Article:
My baby A is six months old. He is so delightful at the moment (although two nights ago when I was slumped over his cot at 4.15am I was not so delighted). He is always giggling and on the move and he's made me really think about what we can learn by watching babies. Turns out they can teach us some pretty important life lessons:
Smile at strangers - though probably not quite so persistently and manically as my baby does. But he smiles at everyone. He doesn't discriminate between the bank manager and the woman in Costa Coffee, and it makes everyone behave towards us in a warm, considerate way. If we, as adults, smiled at people more, instead of walking around staring at our phones, we may find the world is a much friendlier, much more helpful place.
Persevere - Baby A is trying to crawl. Actually he is crawling but he's going backwards. Has he stopped trying to go forwards and decided to spent the entirety of his life facing the wrong way? Of course not. When he tries to pick up the bit of banana from his highchair tray, and sticks it in his eye rather than his mouth, does he decide not to eat ever? Nope. He keeps trying. There's a reason for that famous saying, when acquiring a new skill; if at first you don't succeed, make like a baby and try and try again. (Ok I added the baby bit).
Be resilient - So far today, A has bumped his head rolling from front to back, hit himself in the head with the TV remote and he trapped his finger in a teething toy (don't ask). He dropped his lip when he rolled, cried when he trapped his finger and didn't even notice when he whacked himself in the forehead with the SKY control. And then carried on doing whatever he was doing. I throw myself a massive pity party if I stub my toe. I really need to take a leaf out of my six month old's book and get over myself. Though, in my defence, is stubbing your toe not the most painful minor injury ever?
Laugh at the little things - this one doesn't need much explanation. Let yourself be amused by the ridiculous. Like the Twirlywoos.
Eat when you're hungry, stop when you're full - babies don't decide to binge eat a bag of crisps just because they can. Mostly because they are not allowed to eat crisps, unless you include those 'flavoured' puffs which actually taste completely unflavoured (well you have to try one don't you because they look like Wotsits?!) When they're hungry they eat the food you give them. They stop when they're full. Even if it's their favourite thing to eat like a fromage frais or something. They just throw the spoon at you instead. So next time you feel full in a restaurant, maybe just put the spoon down (don't throw it at the waiter. It's cute when the baby does it but I think it's probably frowned upon as an adult).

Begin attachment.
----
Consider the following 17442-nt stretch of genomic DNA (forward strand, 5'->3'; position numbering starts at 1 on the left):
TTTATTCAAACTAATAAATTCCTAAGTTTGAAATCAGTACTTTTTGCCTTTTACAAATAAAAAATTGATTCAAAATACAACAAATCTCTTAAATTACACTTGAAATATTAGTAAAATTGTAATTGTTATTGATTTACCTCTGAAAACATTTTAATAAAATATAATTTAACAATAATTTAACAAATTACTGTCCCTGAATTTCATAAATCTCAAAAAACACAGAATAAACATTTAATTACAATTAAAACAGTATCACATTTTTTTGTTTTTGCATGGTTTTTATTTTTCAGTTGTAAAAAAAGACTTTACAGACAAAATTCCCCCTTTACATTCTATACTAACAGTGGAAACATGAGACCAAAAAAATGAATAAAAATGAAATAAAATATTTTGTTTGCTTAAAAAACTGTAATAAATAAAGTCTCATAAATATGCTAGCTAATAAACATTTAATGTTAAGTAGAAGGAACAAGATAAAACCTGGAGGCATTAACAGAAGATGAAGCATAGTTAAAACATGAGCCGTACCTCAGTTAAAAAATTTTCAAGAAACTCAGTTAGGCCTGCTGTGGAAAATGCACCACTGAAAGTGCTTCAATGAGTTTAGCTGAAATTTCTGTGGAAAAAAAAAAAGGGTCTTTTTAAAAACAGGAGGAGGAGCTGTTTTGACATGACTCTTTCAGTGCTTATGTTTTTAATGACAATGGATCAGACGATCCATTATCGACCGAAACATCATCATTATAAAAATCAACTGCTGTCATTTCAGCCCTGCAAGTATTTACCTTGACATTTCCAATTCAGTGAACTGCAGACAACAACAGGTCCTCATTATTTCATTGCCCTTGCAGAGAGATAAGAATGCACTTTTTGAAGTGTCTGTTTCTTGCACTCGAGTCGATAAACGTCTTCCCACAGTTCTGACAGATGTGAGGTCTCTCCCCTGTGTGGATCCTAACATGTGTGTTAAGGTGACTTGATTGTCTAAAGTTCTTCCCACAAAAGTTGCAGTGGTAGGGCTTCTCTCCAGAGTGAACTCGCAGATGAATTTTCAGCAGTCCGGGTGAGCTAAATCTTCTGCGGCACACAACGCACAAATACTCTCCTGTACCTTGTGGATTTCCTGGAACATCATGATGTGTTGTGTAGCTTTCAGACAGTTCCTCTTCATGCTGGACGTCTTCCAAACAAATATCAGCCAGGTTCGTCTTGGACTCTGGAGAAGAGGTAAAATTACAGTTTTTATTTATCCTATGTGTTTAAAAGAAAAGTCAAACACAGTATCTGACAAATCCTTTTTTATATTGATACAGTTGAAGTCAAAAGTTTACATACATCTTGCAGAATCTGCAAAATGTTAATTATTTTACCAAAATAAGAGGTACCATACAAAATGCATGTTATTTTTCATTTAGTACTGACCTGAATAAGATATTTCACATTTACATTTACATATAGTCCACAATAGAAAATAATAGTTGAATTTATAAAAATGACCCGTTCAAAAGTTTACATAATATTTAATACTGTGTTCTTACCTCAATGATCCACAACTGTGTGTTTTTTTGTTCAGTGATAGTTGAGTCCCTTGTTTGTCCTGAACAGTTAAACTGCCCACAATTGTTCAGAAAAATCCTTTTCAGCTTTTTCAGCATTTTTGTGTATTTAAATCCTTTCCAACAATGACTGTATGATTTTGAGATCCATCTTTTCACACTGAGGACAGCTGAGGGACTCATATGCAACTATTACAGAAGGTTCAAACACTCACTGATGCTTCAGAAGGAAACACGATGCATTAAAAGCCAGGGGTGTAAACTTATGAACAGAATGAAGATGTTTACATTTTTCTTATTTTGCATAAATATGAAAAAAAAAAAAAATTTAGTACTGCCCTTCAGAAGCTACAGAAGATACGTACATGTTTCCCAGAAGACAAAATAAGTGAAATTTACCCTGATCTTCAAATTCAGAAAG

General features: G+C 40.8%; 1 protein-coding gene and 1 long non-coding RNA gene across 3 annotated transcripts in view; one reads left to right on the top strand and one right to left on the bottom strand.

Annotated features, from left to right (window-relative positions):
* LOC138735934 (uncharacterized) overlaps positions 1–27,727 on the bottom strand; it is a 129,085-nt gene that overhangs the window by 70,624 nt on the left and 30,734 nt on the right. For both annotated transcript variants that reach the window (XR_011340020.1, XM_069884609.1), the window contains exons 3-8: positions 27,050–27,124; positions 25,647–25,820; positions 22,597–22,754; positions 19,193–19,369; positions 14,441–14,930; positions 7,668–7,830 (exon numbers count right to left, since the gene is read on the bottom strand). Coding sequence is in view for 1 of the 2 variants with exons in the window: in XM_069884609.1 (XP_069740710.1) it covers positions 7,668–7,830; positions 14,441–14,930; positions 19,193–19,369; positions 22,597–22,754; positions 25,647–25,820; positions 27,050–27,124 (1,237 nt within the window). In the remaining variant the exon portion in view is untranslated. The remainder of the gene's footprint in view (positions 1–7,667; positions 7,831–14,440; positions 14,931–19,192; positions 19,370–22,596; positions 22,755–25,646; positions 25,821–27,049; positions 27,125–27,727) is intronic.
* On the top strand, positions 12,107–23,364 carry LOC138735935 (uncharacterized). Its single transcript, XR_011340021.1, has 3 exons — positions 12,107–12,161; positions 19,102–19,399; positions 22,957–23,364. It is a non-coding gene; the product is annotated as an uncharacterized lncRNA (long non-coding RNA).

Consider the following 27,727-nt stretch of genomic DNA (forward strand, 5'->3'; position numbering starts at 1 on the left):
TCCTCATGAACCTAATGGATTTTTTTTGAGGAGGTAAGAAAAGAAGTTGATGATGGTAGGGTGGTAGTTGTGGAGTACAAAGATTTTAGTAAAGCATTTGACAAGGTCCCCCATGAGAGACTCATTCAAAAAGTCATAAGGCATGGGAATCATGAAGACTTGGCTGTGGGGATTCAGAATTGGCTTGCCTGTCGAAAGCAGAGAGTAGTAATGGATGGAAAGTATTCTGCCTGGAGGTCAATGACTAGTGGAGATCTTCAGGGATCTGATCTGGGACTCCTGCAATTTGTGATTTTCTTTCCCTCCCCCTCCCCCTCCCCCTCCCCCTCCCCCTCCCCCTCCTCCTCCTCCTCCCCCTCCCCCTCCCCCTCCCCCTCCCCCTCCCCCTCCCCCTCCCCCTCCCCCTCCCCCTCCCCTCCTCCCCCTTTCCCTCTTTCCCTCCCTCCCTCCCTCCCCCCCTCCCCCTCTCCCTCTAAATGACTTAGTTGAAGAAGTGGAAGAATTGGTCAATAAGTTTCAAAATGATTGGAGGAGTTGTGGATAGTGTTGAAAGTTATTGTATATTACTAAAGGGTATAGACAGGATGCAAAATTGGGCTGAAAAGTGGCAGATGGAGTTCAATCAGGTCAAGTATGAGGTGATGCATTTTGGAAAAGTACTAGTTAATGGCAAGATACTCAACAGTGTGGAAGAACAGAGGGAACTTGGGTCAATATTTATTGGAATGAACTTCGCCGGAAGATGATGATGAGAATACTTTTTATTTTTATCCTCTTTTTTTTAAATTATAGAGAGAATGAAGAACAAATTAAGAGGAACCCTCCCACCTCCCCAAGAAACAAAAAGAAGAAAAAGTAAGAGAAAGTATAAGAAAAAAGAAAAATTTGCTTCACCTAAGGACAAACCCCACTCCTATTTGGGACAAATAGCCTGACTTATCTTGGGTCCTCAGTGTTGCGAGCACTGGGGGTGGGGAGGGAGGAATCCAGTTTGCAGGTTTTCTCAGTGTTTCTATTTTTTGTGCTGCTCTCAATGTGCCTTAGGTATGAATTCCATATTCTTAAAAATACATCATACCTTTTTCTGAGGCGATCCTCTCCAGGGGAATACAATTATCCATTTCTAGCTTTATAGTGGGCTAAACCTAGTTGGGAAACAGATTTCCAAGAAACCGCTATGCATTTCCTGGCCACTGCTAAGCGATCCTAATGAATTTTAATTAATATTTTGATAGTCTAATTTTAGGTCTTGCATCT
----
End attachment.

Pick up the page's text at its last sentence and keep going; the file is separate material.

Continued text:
Appreciate the little things - the simplest things make my baby happy. The wind blowing in his face (or me blowing at him - it's fine - he can't distinguish between us yet) gives him this look of total bliss like it's the nicest thing he's ever felt. Today he stared at a leaf for ages (he also tried to eat it but don't follow that example unless it's a herb). He looks at everything with such awe and wonder and sometimes we need to do that too.
How hilarious is eating?
Speak your mind - if a baby is unhappy, s/he'll let you know. If they feel sad or hurt or tired or hungry, they'll tell you (in their own, magical, crying-at-such-a-pitch-you-want-to-hide-under-the-stairs way). Adults should do that too. Though probably through the medium of measured, informed speech, not the crying thing.
Love unconditionally - there seems to be no half measures when it comes to love from a baby. I know it's partly because their relationship with you stems from their dependence on you, but they still love without boundaries. My baby doesn't hold back his cuddles if I haven't showered yet that day. He doesn't hate me because I made a bad decision at work. He just loves me for who I am, faults and all. Obviously, pick your people (I presume that my baby doesn't love the shop assistant in Tesco the way he loves me). But when you find people you love, love them unconditionally.
Don't worry what others think - does my baby care if he's got Weetabix all over his face when we go to the supermarket? (yes, I know, Mummy should have cleaned it off but she didn't because she was busy changing nappies/getting dressed/hanging the washing out/fetching nappies for the change bag/just generally trying to leave the house). No he really couldn't care less. Because he's happy in himself, with himself. He doesn't need the opinions of others to validate himself. We should all do that. But probably don't pop to Sainsburys with Weetabix round your mouth.
Dance like no one is watching - and when I say 'dance', I mean 'rock back and forwards to the theme tune of Everything's Rosie'.
Some of these are quite tricky for us as adults I think. But, hey, if a six month old can do, I think we can give it a pretty good go.